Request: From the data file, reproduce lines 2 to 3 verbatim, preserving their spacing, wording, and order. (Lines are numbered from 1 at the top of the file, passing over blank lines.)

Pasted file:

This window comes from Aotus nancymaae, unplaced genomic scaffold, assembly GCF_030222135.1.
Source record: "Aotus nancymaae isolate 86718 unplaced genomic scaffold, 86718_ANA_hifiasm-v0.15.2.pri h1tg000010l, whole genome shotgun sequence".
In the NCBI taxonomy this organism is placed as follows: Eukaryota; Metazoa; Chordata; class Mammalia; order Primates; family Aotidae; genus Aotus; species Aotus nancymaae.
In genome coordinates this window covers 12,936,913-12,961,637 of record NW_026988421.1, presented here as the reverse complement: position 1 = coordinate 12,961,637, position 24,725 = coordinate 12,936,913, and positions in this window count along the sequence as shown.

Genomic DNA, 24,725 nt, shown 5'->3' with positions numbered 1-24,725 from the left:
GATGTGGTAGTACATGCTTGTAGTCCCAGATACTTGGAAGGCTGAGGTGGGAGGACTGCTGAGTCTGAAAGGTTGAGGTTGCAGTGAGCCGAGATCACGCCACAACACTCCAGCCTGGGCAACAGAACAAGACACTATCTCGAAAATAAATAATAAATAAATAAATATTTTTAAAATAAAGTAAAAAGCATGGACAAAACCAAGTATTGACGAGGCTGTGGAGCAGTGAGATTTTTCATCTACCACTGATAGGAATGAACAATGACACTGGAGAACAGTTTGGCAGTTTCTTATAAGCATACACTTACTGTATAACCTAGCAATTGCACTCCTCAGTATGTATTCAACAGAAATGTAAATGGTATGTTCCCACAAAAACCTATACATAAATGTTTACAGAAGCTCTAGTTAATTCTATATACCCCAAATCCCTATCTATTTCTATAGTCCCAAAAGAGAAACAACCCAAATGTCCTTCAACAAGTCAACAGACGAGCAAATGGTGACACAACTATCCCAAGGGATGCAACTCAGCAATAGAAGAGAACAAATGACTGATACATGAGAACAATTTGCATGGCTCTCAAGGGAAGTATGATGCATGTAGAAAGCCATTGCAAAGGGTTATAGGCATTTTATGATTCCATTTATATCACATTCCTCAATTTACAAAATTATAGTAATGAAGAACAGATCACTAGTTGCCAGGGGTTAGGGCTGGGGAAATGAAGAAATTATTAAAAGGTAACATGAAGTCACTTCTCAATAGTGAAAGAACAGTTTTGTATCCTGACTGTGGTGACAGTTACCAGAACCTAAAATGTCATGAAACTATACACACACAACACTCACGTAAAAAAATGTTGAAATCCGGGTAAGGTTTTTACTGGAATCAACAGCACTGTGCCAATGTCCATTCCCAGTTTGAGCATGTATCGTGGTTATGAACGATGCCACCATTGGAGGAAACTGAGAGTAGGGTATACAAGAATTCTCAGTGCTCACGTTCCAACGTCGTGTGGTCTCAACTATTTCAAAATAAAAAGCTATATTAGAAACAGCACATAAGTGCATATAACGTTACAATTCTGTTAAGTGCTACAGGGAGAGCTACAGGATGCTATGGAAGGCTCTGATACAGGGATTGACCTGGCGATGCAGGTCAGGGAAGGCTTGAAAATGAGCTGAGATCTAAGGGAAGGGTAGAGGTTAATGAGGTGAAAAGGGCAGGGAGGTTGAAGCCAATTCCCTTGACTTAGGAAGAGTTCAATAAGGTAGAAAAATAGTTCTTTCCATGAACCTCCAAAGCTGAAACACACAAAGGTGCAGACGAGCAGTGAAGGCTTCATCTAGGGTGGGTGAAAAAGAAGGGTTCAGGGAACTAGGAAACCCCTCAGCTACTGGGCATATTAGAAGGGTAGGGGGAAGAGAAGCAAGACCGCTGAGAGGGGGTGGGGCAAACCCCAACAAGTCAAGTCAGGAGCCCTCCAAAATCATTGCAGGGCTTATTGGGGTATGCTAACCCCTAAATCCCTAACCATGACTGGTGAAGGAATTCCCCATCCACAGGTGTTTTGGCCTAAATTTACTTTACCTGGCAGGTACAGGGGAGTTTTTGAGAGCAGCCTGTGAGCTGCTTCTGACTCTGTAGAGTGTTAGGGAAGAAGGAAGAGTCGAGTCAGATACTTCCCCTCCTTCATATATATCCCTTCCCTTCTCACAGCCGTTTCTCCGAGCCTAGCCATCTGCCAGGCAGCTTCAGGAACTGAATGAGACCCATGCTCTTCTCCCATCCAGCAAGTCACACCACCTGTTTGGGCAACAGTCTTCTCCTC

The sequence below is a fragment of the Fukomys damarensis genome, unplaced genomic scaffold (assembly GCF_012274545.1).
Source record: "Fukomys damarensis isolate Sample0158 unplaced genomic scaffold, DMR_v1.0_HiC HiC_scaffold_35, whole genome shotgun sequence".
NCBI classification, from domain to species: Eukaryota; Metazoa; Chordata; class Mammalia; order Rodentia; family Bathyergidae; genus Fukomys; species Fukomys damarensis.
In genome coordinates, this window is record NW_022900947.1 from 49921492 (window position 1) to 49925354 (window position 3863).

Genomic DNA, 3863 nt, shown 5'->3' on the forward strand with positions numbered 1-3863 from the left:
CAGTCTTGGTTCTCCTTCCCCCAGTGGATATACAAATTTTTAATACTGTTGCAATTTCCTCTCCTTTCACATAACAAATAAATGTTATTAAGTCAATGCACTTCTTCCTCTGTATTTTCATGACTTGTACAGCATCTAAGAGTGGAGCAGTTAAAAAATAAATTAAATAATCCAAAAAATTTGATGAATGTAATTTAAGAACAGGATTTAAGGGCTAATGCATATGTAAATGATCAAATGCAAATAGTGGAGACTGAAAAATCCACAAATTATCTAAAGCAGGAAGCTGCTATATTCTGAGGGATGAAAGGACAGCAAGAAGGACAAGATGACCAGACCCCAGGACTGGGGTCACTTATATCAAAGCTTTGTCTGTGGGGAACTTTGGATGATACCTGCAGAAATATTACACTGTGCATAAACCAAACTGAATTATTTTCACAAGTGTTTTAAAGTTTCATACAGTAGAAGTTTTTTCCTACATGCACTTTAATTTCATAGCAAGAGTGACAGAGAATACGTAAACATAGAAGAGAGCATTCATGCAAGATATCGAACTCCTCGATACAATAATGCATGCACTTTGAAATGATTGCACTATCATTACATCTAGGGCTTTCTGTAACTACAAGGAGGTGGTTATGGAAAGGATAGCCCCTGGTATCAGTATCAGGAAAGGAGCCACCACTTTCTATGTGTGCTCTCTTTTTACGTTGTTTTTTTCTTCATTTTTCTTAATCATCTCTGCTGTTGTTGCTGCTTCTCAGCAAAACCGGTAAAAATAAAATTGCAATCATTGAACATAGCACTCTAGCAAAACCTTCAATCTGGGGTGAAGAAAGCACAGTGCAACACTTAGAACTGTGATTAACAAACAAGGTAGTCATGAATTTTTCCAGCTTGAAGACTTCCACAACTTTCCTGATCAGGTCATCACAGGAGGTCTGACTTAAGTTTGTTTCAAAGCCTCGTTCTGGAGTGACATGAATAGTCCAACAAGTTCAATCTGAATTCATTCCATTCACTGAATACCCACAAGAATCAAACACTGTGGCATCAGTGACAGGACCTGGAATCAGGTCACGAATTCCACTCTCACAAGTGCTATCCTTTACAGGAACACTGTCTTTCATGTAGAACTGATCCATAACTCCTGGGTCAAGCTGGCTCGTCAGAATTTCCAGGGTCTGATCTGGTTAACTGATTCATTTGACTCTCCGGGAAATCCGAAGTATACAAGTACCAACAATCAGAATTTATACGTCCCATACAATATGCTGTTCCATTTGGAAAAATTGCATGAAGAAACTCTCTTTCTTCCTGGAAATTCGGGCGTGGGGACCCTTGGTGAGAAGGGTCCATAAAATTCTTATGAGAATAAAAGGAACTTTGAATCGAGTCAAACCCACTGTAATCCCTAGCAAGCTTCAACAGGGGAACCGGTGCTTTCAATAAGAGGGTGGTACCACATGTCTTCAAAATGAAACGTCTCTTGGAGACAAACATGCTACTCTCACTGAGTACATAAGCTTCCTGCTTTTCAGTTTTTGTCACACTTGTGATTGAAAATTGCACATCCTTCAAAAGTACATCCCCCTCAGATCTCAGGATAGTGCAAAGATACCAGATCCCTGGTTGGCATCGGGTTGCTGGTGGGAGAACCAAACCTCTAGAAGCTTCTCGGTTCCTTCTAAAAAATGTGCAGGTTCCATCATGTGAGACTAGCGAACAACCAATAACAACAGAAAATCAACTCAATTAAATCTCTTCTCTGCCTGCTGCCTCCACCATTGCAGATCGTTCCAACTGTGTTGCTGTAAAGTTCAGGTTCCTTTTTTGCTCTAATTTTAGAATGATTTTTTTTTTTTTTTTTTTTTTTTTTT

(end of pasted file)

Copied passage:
Source record: "Aotus nancymaae isolate 86718 unplaced genomic scaffold, 86718_ANA_hifiasm-v0.15.2.pri h1tg000010l, whole genome shotgun sequence".
In the NCBI taxonomy this organism is placed as follows: Eukaryota; Metazoa; Chordata; class Mammalia; order Primates; family Aotidae; genus Aotus; species Aotus nancymaae.